How we caught up with Blade Runner
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The effect of time dragging through the pandemic is another indication of how we no longer see progress as inevitable or incremental, says WILL SELF.
Time, eh – it just keeps on slipping, slipping, slipping into the future, as the Steve Miller Band so percipiently observed in their 1976 chart-topping ditty, Fly Like an Eagle. At least that’s one obvious function of the renewed national lockdown: time – understood as our experience of duration – has begun to drag again, while the future has become a dusty attic in which we’ve dumped all those things we’re unable to do in the present, such a visiting other places, socialising with friends or family, or enjoying any number of cultural pursuits. The French philosopher, Henri Bergson, identified our problem with time as being our tendency to think of it by analogy with space – this explains why Zeno’s paradoxes trouble us so: we too, halve the time to the next big event, halve it again, and again – and so never arrive at the moment when lockdown ends. Or at least we feel this way if we equate our own experience of duration solely with clock-time – and this explains why clock-watching (or calendar observing for that matter), can induce in us the most appalling sense of stasis.
Some, of course, embrace the distinction between the psychological experience of time passing, and its objective clockwork correlates. I always deeply admired the character of Dunbar in Joseph Heller’s novel, Catch 22. In common with the other US airmen in the novel, Dunbar faces the deranging prospect of his own imminent annihilation on one or other futile bombing mission; but unlike them, he doesn’t seek a way our spatially by deserting or malingering. Rather, he escapes temporally, by the simple psychological act of cultivating boredom. Reasoning that every hour he lives through bored lasts exponentially longer than those in which he is interested, Dunbar extends his life expectancy – even in the thick of a war zone – by wallowing in torpor and ennui.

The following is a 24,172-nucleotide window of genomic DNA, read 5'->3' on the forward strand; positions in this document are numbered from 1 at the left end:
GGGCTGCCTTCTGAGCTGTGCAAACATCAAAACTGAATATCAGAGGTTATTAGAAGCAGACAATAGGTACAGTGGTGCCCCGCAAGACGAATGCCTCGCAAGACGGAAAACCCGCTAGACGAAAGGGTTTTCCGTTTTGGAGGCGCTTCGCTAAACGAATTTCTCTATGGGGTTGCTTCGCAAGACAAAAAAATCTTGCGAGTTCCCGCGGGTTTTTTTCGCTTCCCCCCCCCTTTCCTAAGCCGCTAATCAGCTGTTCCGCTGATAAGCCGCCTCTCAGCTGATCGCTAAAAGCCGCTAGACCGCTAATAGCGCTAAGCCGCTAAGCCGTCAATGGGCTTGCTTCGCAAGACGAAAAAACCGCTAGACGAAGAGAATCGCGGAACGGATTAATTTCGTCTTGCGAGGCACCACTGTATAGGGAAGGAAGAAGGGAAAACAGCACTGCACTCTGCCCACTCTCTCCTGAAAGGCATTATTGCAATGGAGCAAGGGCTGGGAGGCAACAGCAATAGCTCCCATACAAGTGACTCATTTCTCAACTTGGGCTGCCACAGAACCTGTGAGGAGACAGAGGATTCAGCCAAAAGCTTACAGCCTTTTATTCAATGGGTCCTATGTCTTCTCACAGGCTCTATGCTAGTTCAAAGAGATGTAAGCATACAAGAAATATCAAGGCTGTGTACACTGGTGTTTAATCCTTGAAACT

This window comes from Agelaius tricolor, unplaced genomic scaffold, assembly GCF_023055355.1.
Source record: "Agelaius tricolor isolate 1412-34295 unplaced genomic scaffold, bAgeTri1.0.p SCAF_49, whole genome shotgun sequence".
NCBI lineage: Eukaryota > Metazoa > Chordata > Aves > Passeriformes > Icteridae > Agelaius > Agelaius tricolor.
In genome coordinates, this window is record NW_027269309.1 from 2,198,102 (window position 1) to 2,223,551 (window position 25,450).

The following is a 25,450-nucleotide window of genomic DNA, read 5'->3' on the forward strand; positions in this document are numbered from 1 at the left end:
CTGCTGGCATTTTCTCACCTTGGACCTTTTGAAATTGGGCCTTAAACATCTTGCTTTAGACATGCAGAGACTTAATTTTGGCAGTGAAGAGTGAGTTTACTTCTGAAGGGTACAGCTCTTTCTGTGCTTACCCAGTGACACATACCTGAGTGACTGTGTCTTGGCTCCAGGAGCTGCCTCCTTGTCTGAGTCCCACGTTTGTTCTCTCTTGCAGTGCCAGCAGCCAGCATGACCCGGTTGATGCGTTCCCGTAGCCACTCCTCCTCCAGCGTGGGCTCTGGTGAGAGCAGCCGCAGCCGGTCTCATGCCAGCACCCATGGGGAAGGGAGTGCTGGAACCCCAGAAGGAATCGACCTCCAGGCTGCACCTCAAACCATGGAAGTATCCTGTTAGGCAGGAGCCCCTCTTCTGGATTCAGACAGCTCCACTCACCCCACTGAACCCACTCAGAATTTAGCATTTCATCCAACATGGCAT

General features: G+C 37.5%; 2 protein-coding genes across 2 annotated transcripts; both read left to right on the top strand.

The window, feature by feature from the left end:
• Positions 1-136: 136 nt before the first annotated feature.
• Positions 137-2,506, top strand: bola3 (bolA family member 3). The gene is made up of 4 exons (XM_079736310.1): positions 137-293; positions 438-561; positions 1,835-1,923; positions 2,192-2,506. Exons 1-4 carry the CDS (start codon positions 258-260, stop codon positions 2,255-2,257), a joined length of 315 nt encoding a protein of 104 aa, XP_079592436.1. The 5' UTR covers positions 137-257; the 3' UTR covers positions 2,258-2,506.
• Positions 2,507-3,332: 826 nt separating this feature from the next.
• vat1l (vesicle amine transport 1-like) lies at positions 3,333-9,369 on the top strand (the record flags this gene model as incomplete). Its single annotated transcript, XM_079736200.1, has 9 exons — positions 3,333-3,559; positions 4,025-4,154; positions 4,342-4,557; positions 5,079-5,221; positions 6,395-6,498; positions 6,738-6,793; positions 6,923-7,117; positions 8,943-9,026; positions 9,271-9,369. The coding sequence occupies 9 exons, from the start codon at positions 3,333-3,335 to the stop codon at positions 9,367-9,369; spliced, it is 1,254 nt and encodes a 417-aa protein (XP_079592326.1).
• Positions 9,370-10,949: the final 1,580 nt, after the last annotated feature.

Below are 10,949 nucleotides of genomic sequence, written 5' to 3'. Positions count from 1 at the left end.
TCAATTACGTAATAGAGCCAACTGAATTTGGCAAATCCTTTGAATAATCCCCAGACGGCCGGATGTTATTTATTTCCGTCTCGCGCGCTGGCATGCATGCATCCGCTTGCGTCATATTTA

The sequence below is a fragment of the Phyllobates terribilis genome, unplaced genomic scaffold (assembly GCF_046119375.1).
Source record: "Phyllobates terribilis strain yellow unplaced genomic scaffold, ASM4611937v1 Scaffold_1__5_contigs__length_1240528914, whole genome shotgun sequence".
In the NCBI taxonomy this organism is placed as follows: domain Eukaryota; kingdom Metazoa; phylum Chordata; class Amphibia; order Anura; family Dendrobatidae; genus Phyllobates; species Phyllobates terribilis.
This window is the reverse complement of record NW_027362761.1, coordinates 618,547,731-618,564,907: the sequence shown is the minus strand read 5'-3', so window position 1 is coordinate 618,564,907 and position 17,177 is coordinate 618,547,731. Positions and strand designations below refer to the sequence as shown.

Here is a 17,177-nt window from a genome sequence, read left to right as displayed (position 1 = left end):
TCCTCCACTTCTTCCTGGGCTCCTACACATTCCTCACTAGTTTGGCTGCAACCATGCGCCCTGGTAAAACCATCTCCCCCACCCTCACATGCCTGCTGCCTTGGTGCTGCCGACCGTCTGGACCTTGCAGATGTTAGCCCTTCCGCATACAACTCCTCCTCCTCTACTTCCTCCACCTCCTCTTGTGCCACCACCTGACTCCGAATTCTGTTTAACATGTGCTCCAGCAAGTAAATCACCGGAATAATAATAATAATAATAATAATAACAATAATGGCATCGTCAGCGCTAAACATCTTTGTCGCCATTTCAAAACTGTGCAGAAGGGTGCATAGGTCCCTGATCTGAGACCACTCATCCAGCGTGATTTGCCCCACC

As I’ve had cause to remark before: the martial metaphors beloved of those charged with public health campaigns are both spurious and counter-productive. If we’re engaged in a ‘war’ with the coronavirus – a weapons race, indeed, between its ability to mutate and ours to develop and deliver effective vaccines – then it’s one in which the bulk of us have no choice but to be pacifists: 'Stay At Home!' The electronic signboards blazon – which is hardly on a par with 'Your Country Needs You'. Under such circumstances even the most focussed and productive individuals could be forgiven for questioning the significance of their work. Even if we produce something deemed essential – or provide an equally important service – removed from the commonweal, and labouring in our darkened rooms, our faces eerily illuminated by our computer screens, it’s hard keep an eye on the main chance, which, together with time itself, keeps on eluding our grasp.
And if the relationship between duration and clock time has become confused for us at a personal level – how much worse is it at the collective one? It’s a truth universally acknowledged that science fictions of both the distant and the near future are always really about now. Back in the 1940s and 50s when technological advance – despite the Holocaust and Hiroshima – was still viewed as an unmitigated good, all such fabulists saw were the shiny and the modern. So it was that the worlds they invented were also shiny and modern. Arthur C Clarke’s 2001 represented the apogee of this: a cosmos full of wipeable surfaces in which humans – albeit menaced by maverick computers – travelled at great speed into the mystical awareness that their progress was ordained by benign aliens.
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But fast-forward a few short years to Ridley Scott’s Alien (1979), then a little further still to his Blade Runner (1982), and we have a very different picture of a near future that’s now in the past: this is a world (or worlds) in which technological developments are discontinuous, such that the old, the dirty, the stained and scumbled, exists alongside all sort of magical-seeming gizmos – such as space ships and astoundingly lifelike cyborgs. In the Los Angeles of 2019 as depicted in Blade Runner, an Asian wet market is the promiscuous environment within which the suggestively named ‘replicants’ run amok. Really, Scott’s masterwork represents the point at which – at the level of all humanity, or at least those punching the clock – our experience of duration began to be reasserted: we stopped seeing progress as inevitable and digitally incremental, and began living through some rather uncomfortable and protracted moments.
We remain in one of them to this day; while Matt Hancock addresses us every evening at more or less the same hour, reassuring us that there’s no need to dip our pocket watches in the tea – all we have to do is sit tight, and time will recover from the furious beating we’ve been giving it. I have to say, I’d find this a lot more believable if he didn’t look so very much like… a dormouse.
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